Don't you love a good spy thriller? I do, except not the Cold War-era ones. I also love William Boyd. I read Brazzaville Beach years ago but hadn't gotten around to anything else by him until now.
Restless is a classic World War II spy story, complete with the usual characters, but the spy is a woman, Eva Delectorskaya. The story is told mostly in flashback as present-day Eva (now known as Sally) finally confesses her history to her grown daughter Ruth. Up until this point Ruth had no idea that her mother was anything other than what she seemed: a middle-class British housewife. Instead she discovers that Eva was a Russian-born emigree who spent the war years working for British intelligence, eventually having to assume another identity after an operation that went horribly wrong. Now, Eva wants revenge on the spy who betrayed her, and she enlists Ruth to help her.
Yet once a spy, always a spy, it seems, and Eva's ability to shade the truth and manipulate other people hasn't left her. Even one's own daughter can be a useful tool in a spy's arsenal, it turns out. It's extremely satisfying.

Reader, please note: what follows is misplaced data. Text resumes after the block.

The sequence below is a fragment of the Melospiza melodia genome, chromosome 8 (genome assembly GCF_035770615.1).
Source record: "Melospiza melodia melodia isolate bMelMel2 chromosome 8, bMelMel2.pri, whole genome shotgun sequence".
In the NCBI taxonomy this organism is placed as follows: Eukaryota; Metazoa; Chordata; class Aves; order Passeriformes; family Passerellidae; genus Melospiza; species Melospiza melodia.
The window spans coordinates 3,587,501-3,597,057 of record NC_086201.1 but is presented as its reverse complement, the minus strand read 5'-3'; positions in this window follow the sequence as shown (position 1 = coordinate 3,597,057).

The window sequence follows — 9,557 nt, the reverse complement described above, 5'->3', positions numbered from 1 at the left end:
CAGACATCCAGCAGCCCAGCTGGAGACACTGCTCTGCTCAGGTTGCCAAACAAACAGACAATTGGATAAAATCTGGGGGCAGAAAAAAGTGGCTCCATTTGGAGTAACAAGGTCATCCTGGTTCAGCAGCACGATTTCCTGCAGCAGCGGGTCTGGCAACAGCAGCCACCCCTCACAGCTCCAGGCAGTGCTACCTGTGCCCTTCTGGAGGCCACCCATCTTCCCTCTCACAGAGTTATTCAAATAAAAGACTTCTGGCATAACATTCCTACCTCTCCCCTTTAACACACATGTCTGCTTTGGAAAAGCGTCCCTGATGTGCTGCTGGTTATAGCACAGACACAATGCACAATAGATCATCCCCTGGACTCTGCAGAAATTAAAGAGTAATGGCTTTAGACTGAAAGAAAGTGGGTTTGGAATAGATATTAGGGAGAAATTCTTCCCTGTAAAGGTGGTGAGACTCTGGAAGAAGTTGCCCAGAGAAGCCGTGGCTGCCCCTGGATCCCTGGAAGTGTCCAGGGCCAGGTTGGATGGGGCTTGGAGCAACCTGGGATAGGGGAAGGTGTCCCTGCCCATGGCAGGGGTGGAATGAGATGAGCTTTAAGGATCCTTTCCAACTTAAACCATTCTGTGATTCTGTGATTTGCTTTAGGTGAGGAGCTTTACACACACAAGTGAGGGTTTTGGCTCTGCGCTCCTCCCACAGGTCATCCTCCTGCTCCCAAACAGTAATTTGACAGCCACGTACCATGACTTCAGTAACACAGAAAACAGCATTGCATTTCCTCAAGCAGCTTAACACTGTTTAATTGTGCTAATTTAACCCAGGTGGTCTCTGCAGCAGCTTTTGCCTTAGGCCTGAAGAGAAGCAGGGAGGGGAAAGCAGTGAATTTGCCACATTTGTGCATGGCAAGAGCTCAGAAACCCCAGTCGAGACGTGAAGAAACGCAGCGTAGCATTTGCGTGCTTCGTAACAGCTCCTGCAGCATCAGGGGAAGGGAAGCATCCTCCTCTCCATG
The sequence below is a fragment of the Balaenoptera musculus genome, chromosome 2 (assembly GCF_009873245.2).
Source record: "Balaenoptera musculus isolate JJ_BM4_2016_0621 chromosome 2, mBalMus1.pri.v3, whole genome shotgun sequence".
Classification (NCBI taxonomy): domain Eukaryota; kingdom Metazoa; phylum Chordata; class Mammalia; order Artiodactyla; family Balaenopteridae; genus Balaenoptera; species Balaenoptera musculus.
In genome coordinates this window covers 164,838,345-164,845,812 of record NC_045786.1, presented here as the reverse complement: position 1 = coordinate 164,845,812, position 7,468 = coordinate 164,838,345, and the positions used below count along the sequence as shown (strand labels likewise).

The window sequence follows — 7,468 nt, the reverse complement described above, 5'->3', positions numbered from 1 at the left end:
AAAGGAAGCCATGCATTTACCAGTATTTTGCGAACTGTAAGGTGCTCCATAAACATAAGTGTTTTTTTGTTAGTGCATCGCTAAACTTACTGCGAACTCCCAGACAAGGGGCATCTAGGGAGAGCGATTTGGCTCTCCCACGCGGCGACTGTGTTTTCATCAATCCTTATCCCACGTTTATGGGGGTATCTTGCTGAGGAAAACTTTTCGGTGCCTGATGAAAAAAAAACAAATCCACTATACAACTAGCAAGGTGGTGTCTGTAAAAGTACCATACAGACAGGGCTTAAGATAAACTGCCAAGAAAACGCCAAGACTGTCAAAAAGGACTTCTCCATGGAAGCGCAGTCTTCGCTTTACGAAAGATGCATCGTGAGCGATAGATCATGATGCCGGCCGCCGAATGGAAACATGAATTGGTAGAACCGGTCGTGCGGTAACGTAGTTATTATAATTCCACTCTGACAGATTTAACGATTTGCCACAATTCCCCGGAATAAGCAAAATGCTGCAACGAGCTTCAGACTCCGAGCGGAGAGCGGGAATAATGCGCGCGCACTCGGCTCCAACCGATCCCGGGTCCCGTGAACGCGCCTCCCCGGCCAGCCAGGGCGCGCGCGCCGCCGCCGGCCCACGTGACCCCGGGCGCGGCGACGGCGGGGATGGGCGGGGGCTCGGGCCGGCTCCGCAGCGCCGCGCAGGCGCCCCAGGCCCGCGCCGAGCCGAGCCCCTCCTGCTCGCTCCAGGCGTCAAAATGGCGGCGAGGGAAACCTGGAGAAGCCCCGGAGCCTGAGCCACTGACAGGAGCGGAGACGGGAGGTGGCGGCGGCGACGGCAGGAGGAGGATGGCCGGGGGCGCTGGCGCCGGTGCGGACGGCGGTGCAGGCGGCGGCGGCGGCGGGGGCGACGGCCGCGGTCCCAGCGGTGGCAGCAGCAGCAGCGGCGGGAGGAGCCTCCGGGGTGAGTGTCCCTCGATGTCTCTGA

My favorite aspect of this story is how Eva's past is gradually revealed to Ruth and how Ruth's understanding of her mother changes. My children think I am very dull; how I would love to tell them that I really am a spy who knows how to kill someone using just a pencil. Or maybe not. Best to let them think I am harmless so as not to alert MI5.
The Guardian has a good review of this book. It came out in 2006, and this year Boyd has a new book out that sounds equally compelling; I was originally in search of that one when I came upon Restless.
Becky Holmes blogs about books at A Book A Week.